From the Editor
AIAEE's plan for the Journal included a publication goal of four issues a year. Four years old this year, the Journal marks an intermediate milestone on its way to this goal. From a modest start of two issues (spring and fall) in 1994, the Journal maintained this level through volume 3. The publication of three issues this year in volume 4 was made possible as a result of the decision to bring out an inaugural annual conference issue this past summer. The Journal's editorial board and AIAEE's leadership plans to continue the conference issue.
When we will reach our target of four issues per volume depends on several factors, including an assured stream of quality manuscripts, a manageable review/editorial load, a reasonable level of Journal subscriptions, and involved, interactive readers.
In my view, the volume of manuscript submissions will be the only significant limitation in reaching this goal. The Journal basically supports itself on generated funds, and there is no plan in the foreseeable future to raise subscriptions. We can realize our goal if more people would write for the Journal. Please share your scholarship with your colleagues by contributing articles in one or more of the Journal's sections - feature, commentary, and tools of the profession. In particular, commentary offers a forum to share provocative and insightful views on current and emerging issues in our disciplines and professions, the academic world, and development in general. Tools of the Profession is, in my judgment, the practice or application component of the Journal. This section can be an outlet for innovative ideas, methods and techniques, and reflective program experiences, in addition to reviews of books, reports, and developmental and education resources.
Several themes are addressed in this issue. The pervasive and timeless theme of human development- empowerment is the focus of several articles.
Ismail reports on how rural projects owned and operated by women in Malaysia contributed to increases in their income, employment, and participation in these projects. She advocates inclusion of women in technical assistance, and development efforts of government extension services, something that has not happened in the past. A similar argument for engaging women in extension education programs is voiced by Chizari, Lindner and Bashardoost. They point to the traditional subjugation of women in the cultures of developing countries, and prove their argument by showing why and how women who share a significant burden of rice production activities in a province of Northern Iran need to be included as participants and beneficiaries of these programs.
Reviews of publications in the Tools of the Profession section also highlight the value of human-centered development. Seven human development reports published by the United Nations Development Program from 1990-96 are summarized. These reports should be of interest to both scholars and practitioners in extension and development work. The idea of using a human development index that considers social and economic indicators as development criteria in contrast to gross national product, which uses economic criteria alone, to evaluate a nation's level of development is intriguing and challenging, and offers a truer and more realistic measure of development. Agunga in his book "Developing the Third World: A Communication Approach" (1997) argues that development is meaningful only if it improves the human condition, emphasizes the great need for human-centered development in third world countries, and suggests that communication is the essence of development.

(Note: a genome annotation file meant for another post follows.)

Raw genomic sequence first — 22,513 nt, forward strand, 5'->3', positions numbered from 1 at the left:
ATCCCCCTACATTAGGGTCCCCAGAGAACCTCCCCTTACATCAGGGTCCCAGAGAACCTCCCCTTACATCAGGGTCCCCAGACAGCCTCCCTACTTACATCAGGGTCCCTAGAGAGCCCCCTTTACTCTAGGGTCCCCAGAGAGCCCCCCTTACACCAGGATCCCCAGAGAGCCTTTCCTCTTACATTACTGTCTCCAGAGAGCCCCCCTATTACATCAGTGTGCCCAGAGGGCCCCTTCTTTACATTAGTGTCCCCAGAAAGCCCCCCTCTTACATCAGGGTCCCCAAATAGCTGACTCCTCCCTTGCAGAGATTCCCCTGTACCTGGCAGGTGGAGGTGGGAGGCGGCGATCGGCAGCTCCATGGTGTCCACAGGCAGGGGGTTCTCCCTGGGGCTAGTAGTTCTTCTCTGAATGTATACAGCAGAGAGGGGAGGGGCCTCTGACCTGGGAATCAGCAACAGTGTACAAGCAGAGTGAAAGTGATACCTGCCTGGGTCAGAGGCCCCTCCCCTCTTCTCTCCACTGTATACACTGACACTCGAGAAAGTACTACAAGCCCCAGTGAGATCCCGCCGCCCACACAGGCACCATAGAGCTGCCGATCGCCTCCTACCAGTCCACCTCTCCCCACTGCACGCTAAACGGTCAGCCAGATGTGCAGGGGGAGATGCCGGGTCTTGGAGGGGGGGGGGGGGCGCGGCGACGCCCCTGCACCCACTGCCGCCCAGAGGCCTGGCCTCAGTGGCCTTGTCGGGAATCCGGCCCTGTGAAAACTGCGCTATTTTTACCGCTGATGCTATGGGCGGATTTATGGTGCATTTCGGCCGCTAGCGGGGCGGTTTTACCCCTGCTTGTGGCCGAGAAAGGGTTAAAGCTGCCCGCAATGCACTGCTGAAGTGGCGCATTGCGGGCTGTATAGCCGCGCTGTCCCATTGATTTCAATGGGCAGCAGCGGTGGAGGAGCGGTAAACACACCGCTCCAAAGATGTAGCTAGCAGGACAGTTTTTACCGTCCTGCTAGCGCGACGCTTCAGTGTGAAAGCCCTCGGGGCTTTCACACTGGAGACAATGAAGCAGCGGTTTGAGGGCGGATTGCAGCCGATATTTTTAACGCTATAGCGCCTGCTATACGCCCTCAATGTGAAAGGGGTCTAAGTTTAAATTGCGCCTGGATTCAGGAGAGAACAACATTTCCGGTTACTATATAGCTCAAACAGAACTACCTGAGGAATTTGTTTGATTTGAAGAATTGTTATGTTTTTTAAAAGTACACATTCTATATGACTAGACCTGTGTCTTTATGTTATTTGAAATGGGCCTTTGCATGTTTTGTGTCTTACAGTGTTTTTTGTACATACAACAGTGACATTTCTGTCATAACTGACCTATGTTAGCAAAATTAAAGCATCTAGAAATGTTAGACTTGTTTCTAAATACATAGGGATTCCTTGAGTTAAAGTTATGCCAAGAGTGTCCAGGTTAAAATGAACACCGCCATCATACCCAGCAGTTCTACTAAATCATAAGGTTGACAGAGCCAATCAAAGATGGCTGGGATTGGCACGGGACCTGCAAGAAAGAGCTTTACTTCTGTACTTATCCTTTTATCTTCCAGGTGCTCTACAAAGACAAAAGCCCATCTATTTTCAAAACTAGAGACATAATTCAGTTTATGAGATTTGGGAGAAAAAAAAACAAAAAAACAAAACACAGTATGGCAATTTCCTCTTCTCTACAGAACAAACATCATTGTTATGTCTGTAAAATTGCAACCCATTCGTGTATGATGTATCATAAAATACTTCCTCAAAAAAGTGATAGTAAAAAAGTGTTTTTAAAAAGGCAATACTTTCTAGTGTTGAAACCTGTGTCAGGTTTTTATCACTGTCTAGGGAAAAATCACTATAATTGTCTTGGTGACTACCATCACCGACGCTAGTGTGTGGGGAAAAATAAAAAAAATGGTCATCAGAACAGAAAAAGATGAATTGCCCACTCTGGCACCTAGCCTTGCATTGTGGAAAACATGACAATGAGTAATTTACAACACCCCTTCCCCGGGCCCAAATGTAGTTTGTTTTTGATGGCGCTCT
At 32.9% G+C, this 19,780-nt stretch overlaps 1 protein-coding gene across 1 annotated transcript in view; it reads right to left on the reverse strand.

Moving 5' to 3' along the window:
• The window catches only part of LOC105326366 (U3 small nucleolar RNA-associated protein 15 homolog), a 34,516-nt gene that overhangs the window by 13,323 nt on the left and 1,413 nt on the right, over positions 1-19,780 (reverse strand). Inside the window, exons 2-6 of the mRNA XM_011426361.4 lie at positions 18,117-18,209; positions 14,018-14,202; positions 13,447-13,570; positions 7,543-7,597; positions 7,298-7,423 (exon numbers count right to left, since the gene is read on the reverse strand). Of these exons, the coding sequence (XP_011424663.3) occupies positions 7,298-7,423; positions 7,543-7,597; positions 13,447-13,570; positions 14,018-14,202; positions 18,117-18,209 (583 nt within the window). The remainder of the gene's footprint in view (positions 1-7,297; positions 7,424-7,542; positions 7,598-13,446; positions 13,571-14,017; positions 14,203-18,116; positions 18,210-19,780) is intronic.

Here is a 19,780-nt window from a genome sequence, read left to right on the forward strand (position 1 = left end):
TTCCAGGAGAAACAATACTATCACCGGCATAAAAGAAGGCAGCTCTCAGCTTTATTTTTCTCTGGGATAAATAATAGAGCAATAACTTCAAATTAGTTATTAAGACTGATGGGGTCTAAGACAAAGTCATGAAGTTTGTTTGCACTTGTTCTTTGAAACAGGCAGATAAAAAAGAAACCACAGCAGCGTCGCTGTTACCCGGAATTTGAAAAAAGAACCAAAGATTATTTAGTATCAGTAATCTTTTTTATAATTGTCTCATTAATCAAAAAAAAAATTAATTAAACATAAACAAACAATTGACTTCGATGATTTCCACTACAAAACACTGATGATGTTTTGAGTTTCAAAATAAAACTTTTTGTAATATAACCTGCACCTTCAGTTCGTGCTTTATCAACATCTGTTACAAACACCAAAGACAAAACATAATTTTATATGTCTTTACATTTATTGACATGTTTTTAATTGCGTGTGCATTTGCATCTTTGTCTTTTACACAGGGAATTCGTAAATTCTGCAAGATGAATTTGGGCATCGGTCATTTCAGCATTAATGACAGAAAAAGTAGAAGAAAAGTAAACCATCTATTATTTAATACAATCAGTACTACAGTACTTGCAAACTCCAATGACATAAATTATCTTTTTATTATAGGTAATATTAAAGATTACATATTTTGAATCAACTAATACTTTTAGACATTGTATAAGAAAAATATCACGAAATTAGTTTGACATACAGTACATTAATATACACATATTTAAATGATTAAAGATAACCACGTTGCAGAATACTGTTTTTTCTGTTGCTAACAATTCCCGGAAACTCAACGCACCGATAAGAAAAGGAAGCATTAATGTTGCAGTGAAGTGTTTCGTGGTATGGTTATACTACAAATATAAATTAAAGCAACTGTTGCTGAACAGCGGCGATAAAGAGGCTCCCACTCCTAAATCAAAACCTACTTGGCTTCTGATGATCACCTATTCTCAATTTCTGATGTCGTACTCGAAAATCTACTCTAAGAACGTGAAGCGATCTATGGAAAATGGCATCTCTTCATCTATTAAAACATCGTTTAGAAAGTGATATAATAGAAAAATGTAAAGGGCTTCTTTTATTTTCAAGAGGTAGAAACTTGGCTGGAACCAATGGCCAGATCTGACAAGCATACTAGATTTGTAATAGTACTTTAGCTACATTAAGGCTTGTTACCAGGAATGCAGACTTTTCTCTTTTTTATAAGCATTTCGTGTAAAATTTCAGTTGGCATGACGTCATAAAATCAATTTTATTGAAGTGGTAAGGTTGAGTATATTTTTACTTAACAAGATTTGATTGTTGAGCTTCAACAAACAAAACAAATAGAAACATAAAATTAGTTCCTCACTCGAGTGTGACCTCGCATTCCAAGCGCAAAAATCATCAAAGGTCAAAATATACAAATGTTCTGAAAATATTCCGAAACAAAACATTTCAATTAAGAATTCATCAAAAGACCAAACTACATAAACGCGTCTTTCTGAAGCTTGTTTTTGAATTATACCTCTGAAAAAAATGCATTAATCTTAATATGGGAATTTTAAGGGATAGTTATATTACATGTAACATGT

4 Journal of International Agricultural and Extension Education
Extension systems around the world are changing. More and more, countries are moving toward privatized extension systems as public sector resources decline and philosophical shifts occur in the leadership of these countries. Two articles focus on this trend. Quispe describes the successes and weaknesses of a three-year old, self-managed system of production in Veracruz, Mexico, partially supported by Mexican government funds. The author suggests that despite implementation problems observed in the project, the local autonomy that has been fostered could lead eventually to a true privatized system. Rivera, Elshafie and Aboul-Seoud characterize Egypt's extension system as a pluralistic complex comprising a dominant public sector system and an emerging private sector component which is moving toward decentralized decision- making and operations, and a comprehensive, community development perspective.
Program design is the theme of two articles in this issue. Carey and Etling draw on the literature of rural appraisal and their experiences in using this technique of program development in several countries to propose a participatory rural design strategy. Düvel reviews work on behavior theories, and adds findings from empirical research, to substantiate an interdisciplinary model. He advocates use of this model to analyze needs, perceptions, and knowledge of clientele to plan change strategies affecting individuals, groups, and communities.
In the formal education setting, Dlamini and Sithole relate prior academic performance in a junior national certificate examination of agriculture students enrolled in Swaziland high schools to their demographic and school-related characteristics.
Included in this issue is the announcement for a new Journal editor for the next three-year term, 1999-2001. I have had a good experience, and would encourage those of you who have the desire to serve the association in a truly satisfying way to apply.
Also included is a list of those who helped review manuscripts. I am grateful to them. Their insight, competence, and professionalism continue to make our Journal better.